Step 1: We’ll start with a kick drum from Spectrasonics Stylus RMX’s vast array of individual hits. It’s chosen because it offers a good, round bass end without being boomy, but also because it’s got a hi-hat ‘glued’ into it too, giving it a full frequency range. We take no chances with the bottom end, using a high-pass filter to remove everything below 30Hz. We compress it, to give the sound extra welly.
Step 2: The hi-hats come next. We add a fizzy one on the downbeat of each bar, followed by a mostly eighth-note pattern throughout. We add a 16th-note at the end of bars 2 and 4 of our four-bar loop, too. These are treated to a little extra top end via Logic’s Channel EQ plug-in. Quantise strength is set to 80%.
The first snare
Step 3: Our snare part is going to be a composite of three separate noises. The first is this clap, taken from Battery 3. We want a combination of bright, dark, hard and punchy on beats 2 and 4, and this is providing the ‘bright’ part. The sound is chosen because it has good initial punch, but also a medium-length decay, so it sticks around for a while.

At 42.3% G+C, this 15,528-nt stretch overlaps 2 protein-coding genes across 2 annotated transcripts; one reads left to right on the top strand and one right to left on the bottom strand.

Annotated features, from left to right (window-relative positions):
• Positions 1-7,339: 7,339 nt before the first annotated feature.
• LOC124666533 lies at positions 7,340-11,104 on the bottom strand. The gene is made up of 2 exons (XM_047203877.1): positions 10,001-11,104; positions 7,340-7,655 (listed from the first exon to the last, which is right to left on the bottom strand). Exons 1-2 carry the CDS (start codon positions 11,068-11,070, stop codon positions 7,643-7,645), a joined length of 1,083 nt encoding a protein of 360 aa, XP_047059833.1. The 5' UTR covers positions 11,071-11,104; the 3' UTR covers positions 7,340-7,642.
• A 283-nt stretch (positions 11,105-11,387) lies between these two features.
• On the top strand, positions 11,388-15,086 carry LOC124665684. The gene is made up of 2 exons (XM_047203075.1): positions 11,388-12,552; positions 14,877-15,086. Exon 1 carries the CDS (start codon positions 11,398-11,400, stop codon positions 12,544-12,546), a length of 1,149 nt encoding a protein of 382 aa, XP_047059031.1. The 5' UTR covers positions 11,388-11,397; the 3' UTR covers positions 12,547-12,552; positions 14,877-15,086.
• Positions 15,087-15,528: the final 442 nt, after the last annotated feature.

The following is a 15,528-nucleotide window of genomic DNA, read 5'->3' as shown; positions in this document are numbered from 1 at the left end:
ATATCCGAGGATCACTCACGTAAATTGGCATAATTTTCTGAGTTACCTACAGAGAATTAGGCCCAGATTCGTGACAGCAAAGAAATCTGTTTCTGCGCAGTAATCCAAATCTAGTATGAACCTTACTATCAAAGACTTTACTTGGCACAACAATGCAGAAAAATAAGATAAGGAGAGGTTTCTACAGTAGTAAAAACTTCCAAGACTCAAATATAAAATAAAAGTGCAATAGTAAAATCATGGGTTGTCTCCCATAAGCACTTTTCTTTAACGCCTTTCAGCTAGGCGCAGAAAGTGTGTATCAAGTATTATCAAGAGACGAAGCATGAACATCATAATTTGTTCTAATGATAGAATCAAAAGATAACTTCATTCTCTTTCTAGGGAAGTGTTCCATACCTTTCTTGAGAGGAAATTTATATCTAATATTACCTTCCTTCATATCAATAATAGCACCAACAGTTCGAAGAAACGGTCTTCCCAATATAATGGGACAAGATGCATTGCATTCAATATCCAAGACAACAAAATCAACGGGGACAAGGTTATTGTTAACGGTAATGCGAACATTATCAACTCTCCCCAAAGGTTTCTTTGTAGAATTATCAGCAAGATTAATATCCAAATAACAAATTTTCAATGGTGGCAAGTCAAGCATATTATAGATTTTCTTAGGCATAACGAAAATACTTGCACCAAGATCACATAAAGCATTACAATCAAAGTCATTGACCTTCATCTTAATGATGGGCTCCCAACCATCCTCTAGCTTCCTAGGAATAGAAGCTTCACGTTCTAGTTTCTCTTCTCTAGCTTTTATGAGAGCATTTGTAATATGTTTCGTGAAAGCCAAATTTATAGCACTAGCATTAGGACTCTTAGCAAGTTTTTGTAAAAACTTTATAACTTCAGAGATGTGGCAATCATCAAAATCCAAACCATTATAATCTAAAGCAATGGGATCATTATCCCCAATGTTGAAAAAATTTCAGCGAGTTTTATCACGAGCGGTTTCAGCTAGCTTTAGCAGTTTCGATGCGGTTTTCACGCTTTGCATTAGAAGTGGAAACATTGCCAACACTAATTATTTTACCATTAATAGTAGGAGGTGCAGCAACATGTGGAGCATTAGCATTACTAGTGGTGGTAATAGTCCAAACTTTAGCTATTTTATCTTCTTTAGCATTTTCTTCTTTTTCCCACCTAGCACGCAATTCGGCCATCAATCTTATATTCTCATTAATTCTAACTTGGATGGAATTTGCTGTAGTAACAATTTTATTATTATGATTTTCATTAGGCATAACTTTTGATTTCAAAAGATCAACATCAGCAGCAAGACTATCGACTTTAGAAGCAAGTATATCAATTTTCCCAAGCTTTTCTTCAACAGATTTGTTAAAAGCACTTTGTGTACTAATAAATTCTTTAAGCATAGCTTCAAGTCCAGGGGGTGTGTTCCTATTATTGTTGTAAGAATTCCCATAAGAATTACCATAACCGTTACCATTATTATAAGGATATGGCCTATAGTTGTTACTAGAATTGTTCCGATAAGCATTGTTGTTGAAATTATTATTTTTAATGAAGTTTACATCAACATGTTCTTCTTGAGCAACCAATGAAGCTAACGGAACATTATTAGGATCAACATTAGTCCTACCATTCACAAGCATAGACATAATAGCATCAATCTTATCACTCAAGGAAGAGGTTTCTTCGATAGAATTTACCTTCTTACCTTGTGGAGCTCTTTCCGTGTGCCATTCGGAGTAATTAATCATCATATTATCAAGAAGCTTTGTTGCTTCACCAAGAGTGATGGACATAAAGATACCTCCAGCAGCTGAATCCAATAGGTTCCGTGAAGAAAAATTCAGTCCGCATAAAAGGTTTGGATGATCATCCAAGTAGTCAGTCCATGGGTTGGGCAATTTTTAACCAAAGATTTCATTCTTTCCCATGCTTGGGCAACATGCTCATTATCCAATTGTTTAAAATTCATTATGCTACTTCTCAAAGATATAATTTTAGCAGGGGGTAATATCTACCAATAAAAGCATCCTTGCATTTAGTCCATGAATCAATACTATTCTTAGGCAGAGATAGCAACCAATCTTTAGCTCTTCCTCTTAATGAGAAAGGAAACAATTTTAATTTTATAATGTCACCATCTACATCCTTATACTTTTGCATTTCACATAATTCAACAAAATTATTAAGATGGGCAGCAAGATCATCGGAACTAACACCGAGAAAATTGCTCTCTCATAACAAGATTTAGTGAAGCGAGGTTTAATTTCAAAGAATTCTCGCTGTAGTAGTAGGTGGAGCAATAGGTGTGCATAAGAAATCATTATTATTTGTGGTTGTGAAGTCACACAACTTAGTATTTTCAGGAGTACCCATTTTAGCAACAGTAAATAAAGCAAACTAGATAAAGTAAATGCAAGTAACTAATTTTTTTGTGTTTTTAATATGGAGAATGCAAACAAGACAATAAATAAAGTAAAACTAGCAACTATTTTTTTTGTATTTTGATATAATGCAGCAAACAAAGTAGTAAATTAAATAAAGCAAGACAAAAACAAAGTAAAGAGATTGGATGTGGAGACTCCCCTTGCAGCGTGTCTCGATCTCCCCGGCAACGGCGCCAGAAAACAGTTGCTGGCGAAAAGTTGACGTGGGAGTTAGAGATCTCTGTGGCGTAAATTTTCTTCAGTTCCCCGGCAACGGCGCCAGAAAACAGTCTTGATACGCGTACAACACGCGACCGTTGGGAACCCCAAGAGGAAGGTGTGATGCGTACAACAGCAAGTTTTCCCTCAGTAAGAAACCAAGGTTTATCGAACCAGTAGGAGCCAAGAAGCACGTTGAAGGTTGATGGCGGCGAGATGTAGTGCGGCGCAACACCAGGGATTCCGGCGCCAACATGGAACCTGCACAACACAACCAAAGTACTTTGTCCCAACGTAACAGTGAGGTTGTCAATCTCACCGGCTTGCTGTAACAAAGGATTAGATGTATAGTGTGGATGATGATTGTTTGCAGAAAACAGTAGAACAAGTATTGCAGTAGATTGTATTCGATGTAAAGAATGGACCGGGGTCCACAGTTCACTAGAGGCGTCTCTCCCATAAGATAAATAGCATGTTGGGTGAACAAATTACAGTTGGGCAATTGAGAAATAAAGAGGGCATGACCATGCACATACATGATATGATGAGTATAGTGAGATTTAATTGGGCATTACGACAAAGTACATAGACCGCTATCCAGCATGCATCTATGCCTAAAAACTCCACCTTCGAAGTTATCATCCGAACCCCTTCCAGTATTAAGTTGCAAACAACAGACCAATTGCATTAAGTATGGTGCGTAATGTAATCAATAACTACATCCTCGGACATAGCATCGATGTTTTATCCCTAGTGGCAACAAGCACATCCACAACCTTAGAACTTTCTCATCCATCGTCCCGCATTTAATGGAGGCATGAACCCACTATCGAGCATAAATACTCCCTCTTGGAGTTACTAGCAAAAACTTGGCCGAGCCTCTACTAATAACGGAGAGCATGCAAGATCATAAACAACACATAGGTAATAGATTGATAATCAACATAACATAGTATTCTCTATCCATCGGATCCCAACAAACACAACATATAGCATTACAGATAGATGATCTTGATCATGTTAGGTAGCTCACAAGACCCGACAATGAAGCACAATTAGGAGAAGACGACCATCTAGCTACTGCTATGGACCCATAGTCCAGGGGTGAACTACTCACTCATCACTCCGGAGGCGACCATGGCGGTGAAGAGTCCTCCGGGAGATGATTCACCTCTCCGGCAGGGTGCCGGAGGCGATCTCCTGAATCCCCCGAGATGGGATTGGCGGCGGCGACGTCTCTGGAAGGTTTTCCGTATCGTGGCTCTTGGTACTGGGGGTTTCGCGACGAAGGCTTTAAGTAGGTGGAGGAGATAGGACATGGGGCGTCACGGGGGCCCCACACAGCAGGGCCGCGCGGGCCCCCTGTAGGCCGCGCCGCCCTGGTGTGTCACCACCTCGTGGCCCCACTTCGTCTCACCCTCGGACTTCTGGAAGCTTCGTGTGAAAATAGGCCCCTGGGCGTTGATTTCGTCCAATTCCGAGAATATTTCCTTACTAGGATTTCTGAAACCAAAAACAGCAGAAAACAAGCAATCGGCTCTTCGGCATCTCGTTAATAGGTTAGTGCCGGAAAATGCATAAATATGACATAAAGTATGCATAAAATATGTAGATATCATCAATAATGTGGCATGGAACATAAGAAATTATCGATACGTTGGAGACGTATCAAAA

The second snare
Step 4: The second snare part comes from FXpansion’s Guru and is selected for its mid-range punch. Using Guru’s internal compressor, we make the ‘second half’ of the sound more powerful, for longer. Each of the snare parts has been recorded freely and quantised at a different strength, so rather than all sounding precisely together, the composite sound is different on each beat.
The second kick
Step 5: We also add a ‘tuned’ second kick to add some sub weight, again from Guru. We choose one with decent length and match the ‘note’ to the main kick. As a result, the loop adopts its pitched identity. We’d have to take this into consideration with the other pitched parts in our track. Look at the EQ curve – the control comes from removing unwanted bass frequencies.
The third snare
Step 6: Lastly, we decide to add a third, tuned snare part, again taken from the Stylus RMX library. This is severely detuned to match the right pitch and, by itself, sounds a little strange. We bitcrush it to add a lo-fi feel, and mixed with the other parts, it works nicely. You can hear it in isolation first, then the full mixed loop.